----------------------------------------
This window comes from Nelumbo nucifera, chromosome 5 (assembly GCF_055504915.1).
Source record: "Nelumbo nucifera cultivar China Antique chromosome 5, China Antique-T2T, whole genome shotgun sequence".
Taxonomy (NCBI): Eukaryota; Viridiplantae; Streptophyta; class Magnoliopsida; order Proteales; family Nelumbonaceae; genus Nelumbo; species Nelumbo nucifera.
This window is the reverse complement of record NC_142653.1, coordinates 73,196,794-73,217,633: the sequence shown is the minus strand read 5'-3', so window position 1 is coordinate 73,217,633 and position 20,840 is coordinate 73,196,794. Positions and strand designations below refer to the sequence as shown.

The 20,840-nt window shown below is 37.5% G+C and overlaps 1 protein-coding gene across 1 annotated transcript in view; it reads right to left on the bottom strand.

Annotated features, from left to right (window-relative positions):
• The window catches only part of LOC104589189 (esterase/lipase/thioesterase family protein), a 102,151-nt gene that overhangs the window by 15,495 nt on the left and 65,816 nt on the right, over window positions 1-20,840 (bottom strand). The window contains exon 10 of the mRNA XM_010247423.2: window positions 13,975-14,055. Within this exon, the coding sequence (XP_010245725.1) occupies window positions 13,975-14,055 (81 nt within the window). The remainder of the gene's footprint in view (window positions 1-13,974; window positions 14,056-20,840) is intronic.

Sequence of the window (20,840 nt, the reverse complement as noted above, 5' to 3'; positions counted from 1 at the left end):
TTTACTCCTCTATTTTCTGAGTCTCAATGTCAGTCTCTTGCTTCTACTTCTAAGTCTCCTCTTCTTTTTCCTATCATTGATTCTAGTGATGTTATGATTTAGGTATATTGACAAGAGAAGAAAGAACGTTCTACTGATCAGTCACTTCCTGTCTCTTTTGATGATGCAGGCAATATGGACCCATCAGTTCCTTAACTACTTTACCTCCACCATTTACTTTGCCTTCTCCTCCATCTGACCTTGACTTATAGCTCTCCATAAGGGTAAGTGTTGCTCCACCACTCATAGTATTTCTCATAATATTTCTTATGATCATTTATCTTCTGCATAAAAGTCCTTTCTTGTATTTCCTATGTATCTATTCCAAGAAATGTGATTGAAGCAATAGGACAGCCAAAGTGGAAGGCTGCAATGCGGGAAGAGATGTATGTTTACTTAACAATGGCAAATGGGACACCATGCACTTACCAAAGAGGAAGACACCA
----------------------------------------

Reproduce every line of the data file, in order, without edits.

This window comes from Nelumbo nucifera, chromosome 5 (assembly GCF_055504915.1).
Source record: "Nelumbo nucifera cultivar China Antique chromosome 5, China Antique-T2T, whole genome shotgun sequence".
Taxonomy (NCBI): Eukaryota; Viridiplantae; Streptophyta; class Magnoliopsida; order Proteales; family Nelumbonaceae; genus Nelumbo; species Nelumbo nucifera.
This window is the reverse complement of record NC_142653.1, coordinates 73,196,794-73,217,633: the sequence shown is the minus strand read 5'-3', so window position 1 is coordinate 73,217,633 and position 20,840 is coordinate 73,196,794. Positions and strand designations below refer to the sequence as shown.

The 20,840-nt window shown below is 37.5% G+C and overlaps 1 protein-coding gene across 1 annotated transcript in view; it reads right to left on the bottom strand.

Annotated features, from left to right (window-relative positions):
• The window catches only part of LOC104589189 (esterase/lipase/thioesterase family protein), a 102,151-nt gene that overhangs the window by 15,495 nt on the left and 65,816 nt on the right, over window positions 1-20,840 (bottom strand). The window contains exon 10 of the mRNA XM_010247423.2: window positions 13,975-14,055. Within this exon, the coding sequence (XP_010245725.1) occupies window positions 13,975-14,055 (81 nt within the window). The remainder of the gene's footprint in view (window positions 1-13,974; window positions 14,056-20,840) is intronic.

Sequence of the window (20,840 nt, the reverse complement as noted above, 5' to 3'; positions counted from 1 at the left end):
TTTACTCCTCTATTTTCTGAGTCTCAATGTCAGTCTCTTGCTTCTACTTCTAAGTCTCCTCTTCTTTTTCCTATCATTGATTCTAGTGATGTTATGATTTAGGTATATTGACAAGAGAAGAAAGAACGTTCTACTGATCAGTCACTTCCTGTCTCTTTTGATGATGCAGGCAATATGGACCCATCAGTTCCTTAACTACTTTACCTCCACCATTTACTTTGCCTTCTCCTCCATCTGACCTTGACTTATAGCTCTCCATAAGGGTAAGTGTTGCTCCACCACTCATAGTATTTCTCATAATATTTCTTATGATCATTTATCTTCTGCATAAAAGTCCTTTCTTGTATTTCCTATGTATCTATTCCAAGAAATGTGATTGAAGCAATAGGACAGCCAAAGTGGAAGGCTGCAATGCGGGAAGAGATGTATGTTTACTTAACAATGGCAAATGGGACACCATGCACTTACCAAAGAGGAAGACACCA